“Well you might as well talk to me because nobody else will talk about it. I’m not afraid of anybody,” says voice actor Billy West — who over the past two decades has worked on the likes of Ren & Stimpy and Futurama — when asked about the use of Hollywood actors in animated feature films.
Over the past 20 years, West has watched from the inside as traditional actors (as opposed to career voice actors) have taken over the animated feature film industry. It’s such common practice now, you’d be forgiven for thinking it was always like this.
Take the latest animation release, Rango, which has been marketed a Johnny Depp film. Depp’s name fills the screen of the trailer within 20 seconds. The film’s posters tell you, in no uncertain terms, that JOHNNY DEPP IS RANGO. He just happens to look like a CG chameleon.
But it wasn’t always like this. From the beginning of animated feature film history in the 1930s right up until the early-90s, you wouldn’t have had a clue who was voicing these characters. Bar a few notable exceptions from the worlds of music and radio, casts were populated by specialist voice actors, whose names certainly did not adorn promotional material.
But a change in Disney’s production staff during the late-1980s, instigated to revive the company’s fortunes, opened the floodgates.
Many of this new wave of Disney suits were ex-theatre producers, and they retooled accordingly: Beauty And The Beast required singing talents, so the crew went to theatrical casting directors, resulting in the employment of Angela Lansbury and Jerry Orbach, established stars of both stage and screen.
And then came Robin Williams. Fox’s magical rainforest yarn FernGully, released in April 1992, was somewhat pioneering, utilising the voice work of Williams alongside Tim Curry and Christian Slater, but it fared poorly.
The role of the Genie in Disney’s Aladdin, however, was written specifically for the star, who then ad-libbed substantially, and the film, released the same year, raked in millions. Much of its success was justifiably attributed to Williams.
The industry has never looked back. Still, the actors took some coaxing, not least because voiceover scale pay is generally much less than for a regular acting role. Even when there’s been more money on the table, “cartoon” work has sometimes been viewed as corny.
Williams was reportedly paid $75,000 for Aladdin, although Disney still had to woo him by cutting some audio from his stand-up work over rough animation.
Comedian Don Rickles was prickly: “When (director) John Lasseter said he’d like to test my voice for an animated feature he was doing. He said, ‘You’ll play a toy, a Mr Potato Head.’ And I said, ‘Go away! I’ve worked my whole life to try to be a success. I don’t need to be a toy.’” But Rickles too was eventually conviniced. “Years ago, celebrities wouldn’t bother with cartoons; they’d look down their nose at them,” explains Billy West. “But since they crashed the party here, nobody looks down their nose at it.”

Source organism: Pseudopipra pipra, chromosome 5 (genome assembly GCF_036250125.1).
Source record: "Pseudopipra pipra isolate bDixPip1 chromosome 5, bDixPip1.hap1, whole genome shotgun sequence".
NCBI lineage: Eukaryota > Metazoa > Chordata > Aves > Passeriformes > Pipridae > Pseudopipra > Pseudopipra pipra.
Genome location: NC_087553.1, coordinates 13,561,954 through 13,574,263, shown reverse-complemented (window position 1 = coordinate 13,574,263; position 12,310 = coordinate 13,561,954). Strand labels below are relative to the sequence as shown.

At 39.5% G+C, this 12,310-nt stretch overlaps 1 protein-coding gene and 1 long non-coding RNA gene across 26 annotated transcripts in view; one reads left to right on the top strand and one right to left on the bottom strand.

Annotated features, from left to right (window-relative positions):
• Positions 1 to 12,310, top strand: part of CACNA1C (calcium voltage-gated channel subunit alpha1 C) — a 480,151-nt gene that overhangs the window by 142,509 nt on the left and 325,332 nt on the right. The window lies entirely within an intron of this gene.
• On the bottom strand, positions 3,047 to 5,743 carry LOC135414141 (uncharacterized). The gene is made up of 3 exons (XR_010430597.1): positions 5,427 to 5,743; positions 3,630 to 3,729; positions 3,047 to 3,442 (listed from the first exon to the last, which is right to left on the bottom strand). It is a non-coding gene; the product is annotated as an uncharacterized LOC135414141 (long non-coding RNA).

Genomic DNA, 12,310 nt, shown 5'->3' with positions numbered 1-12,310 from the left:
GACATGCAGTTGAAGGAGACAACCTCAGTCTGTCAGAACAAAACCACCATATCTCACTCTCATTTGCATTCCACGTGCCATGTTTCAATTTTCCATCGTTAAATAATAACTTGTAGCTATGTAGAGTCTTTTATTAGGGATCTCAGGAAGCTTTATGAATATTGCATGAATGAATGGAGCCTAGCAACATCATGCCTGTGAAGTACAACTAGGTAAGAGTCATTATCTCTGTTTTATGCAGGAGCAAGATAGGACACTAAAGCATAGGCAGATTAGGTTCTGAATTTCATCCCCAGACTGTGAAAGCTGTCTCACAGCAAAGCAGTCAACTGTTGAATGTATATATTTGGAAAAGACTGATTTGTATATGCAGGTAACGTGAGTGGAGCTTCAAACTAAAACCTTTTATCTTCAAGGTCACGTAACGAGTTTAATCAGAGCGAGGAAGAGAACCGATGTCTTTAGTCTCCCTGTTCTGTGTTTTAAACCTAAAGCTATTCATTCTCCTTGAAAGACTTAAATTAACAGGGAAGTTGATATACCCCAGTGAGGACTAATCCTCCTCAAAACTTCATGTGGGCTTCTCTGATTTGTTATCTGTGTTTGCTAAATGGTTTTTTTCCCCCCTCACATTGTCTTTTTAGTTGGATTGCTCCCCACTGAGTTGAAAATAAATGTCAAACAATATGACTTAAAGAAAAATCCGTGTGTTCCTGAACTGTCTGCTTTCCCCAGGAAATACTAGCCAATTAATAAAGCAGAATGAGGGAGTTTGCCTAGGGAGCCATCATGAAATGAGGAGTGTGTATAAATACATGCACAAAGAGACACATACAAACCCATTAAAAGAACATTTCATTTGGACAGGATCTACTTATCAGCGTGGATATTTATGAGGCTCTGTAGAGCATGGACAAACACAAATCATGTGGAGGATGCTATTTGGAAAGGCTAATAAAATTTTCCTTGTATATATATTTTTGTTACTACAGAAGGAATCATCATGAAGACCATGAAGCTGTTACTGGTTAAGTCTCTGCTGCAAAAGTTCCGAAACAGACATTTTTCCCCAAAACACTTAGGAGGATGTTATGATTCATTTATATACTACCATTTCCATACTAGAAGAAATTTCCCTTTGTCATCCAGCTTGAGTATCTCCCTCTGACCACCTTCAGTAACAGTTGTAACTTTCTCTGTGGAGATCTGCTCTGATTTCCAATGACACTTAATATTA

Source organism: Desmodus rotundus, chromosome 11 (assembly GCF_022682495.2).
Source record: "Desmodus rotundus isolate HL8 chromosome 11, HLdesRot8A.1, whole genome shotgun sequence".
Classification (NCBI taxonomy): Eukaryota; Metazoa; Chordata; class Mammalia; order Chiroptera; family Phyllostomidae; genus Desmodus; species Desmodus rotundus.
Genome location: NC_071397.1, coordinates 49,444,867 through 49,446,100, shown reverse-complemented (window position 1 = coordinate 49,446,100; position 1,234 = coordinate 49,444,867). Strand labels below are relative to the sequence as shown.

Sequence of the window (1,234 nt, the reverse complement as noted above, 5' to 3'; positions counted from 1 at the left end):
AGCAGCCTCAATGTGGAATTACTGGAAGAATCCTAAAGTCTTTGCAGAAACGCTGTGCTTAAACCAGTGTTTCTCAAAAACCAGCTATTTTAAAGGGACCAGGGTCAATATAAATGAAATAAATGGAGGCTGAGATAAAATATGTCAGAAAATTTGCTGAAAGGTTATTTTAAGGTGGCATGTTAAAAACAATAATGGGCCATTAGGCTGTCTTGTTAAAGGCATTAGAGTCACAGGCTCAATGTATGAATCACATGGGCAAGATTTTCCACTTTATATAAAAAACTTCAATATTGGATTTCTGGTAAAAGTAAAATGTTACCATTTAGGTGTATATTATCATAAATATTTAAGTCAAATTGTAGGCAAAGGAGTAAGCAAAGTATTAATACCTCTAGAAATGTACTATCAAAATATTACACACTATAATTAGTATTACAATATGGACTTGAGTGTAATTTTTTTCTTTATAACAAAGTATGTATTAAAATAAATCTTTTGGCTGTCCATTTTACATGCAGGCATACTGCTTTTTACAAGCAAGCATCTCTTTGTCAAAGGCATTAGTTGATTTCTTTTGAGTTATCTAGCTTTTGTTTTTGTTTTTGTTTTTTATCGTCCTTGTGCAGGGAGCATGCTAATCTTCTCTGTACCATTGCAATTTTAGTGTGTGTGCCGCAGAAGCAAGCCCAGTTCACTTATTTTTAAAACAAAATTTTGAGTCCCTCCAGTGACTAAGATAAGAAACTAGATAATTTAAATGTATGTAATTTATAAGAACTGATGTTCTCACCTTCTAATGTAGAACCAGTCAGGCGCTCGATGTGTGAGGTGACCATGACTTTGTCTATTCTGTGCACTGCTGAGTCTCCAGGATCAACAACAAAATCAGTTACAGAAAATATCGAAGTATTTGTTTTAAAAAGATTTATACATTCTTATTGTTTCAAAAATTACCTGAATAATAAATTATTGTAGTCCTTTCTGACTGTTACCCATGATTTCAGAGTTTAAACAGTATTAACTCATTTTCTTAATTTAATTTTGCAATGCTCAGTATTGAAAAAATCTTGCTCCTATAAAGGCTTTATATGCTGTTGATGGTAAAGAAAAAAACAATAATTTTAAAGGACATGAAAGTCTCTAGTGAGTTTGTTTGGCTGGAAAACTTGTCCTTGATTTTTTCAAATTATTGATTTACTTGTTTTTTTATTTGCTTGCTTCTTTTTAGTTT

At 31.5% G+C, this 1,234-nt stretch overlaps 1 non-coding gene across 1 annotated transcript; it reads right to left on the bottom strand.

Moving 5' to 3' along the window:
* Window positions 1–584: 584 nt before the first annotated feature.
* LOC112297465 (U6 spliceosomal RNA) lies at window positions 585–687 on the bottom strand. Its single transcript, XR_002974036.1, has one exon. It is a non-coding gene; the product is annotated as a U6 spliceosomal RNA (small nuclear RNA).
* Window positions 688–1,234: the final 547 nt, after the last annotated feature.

And indeed, other studios quickly followed Disney and Pixar’s lead: Universal’s Balto (1995) featured Kevin Bacon and Bob Hoskins; Fox’s Anastasia (1997) boasted Meg Ryan and John Cusack. Woody Allen voiced the lead in DreamWorks’ Antz. And now, you’d be hard-pressed to find an animated film produced by a major studio that isn’t rammed with major talent.
West sees this as a case of Hollywood protecting itself. Pixar occasionally bucks the trend: Patton Oswalt’s lead casting in Ratatouille were unknowns, mega-successes such as WALL-E and Up didn’t boast big names.
Ever since Aladdin’s success, more and more animated characters have been written with specific actors in mind. “On Shrek, Eddie Murphy was locked in as the donkey before we’d even designed the donkey,” says Kelly Asbury, who directed last month’s animated Gnomeo & Juliet. “It happens a lot that a name actor will be signed on to a project in its germ stage.” That’s not to say that Murphy isn’t fantastic as that donkey. “Sure, Eddie’s an example of where it did work,” agrees Asbury. “But it happens all the time where they throw in gigantic box-office stars and it doesn’t do the film any good whatsoever.”
But the industry changes also reflect this generation’s obsession with celebrity, sometimes to the detriment of the art. Studios are now scared not to pluck from the A-list pool.
“Kelly Asbury wanted Emily Blunt and James McAvoy for Gnomeo & Juliet,” says the producer Baker Bloodworth, “and the studio quite rightly looked at this entrepreneurial movie adventure and said, ‘You should be getting bigger names. We have an enormous financial risk on the line.’ There was a lot of pressure on us to deliver big-name talent.”
Marketing definitely becomes easier. “When you have a name actor, with a face that people recognise and a name that can go on posters or billboards, that’s always a plus,” says Asbury. How else can Justin Timberlake’s turn as Boo-Boo be explained in last month’s Yogi Bear? Billy West, who’s voiced Boo-Boo in the past, says Timberlake’s performance sounds like “a parody of a parody”.
The ultimate irony is that the film’s demographic — kids — neither know nor care that Timberlake is involved. Tom Hanks tells a story of how he once met a mum with a kid clutching a Woody doll. Hanks took the doll and signed the sole of one of its shoes, only to have the kid look at him aghast, like he’d “defaced a Picasso. He didn’t know who I was; all he knew was that some jerk just scrawled a ballpoint pen all over his Woody toy.”